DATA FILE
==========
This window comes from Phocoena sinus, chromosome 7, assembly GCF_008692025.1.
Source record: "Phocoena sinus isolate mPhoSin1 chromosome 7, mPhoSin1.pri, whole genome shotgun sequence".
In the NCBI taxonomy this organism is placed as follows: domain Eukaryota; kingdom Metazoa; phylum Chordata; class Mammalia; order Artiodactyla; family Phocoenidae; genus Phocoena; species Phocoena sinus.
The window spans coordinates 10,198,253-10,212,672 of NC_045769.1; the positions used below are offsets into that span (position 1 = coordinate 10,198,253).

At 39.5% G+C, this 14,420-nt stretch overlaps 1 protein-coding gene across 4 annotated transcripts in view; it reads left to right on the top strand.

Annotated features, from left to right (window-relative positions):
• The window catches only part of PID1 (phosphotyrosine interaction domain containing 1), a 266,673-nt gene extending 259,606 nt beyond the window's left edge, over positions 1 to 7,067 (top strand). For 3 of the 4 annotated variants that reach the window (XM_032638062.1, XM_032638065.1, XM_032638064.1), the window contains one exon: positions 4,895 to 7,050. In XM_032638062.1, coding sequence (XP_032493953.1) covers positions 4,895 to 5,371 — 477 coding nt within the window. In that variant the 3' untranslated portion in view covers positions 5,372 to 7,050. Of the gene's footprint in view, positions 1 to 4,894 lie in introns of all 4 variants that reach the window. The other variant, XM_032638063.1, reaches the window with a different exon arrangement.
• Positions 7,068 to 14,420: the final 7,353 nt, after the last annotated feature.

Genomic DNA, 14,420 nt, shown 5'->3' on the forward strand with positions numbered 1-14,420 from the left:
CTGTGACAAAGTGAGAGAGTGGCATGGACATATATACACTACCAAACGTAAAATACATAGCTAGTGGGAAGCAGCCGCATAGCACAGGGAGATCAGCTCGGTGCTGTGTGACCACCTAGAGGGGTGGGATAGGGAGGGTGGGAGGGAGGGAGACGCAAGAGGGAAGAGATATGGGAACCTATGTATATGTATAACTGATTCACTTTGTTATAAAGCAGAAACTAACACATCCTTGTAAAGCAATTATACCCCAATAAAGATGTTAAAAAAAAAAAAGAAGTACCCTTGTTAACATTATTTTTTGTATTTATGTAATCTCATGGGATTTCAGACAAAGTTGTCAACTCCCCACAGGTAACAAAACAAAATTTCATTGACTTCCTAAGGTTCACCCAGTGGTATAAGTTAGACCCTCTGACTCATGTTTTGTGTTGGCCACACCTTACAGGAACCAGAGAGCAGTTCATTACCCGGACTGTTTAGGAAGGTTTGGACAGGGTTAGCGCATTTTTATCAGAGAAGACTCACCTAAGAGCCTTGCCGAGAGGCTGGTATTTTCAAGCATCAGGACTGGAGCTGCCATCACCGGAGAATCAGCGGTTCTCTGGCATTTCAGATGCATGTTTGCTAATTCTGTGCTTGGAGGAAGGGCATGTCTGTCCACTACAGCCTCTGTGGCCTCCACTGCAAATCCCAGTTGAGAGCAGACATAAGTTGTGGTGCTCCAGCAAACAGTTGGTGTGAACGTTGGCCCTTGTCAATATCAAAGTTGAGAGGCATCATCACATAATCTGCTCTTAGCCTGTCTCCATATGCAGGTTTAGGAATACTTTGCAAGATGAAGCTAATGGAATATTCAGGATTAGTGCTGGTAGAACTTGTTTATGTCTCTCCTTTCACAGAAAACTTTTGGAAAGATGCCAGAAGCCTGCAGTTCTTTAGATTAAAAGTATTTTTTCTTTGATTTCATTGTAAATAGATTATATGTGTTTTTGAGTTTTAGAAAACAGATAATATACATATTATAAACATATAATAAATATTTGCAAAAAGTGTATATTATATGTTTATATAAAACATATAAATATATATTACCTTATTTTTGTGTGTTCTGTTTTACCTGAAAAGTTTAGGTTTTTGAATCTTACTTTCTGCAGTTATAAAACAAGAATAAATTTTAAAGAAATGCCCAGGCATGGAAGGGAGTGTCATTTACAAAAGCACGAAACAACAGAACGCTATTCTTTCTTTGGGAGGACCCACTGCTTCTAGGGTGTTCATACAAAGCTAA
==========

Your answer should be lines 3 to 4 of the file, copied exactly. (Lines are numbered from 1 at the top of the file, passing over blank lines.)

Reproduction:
In the NCBI taxonomy this organism is placed as follows: domain Eukaryota; kingdom Metazoa; phylum Chordata; class Mammalia; order Artiodactyla; family Phocoenidae; genus Phocoena; species Phocoena sinus.
The window spans coordinates 10,198,253-10,212,672 of NC_045769.1; the positions used below are offsets into that span (position 1 = coordinate 10,198,253).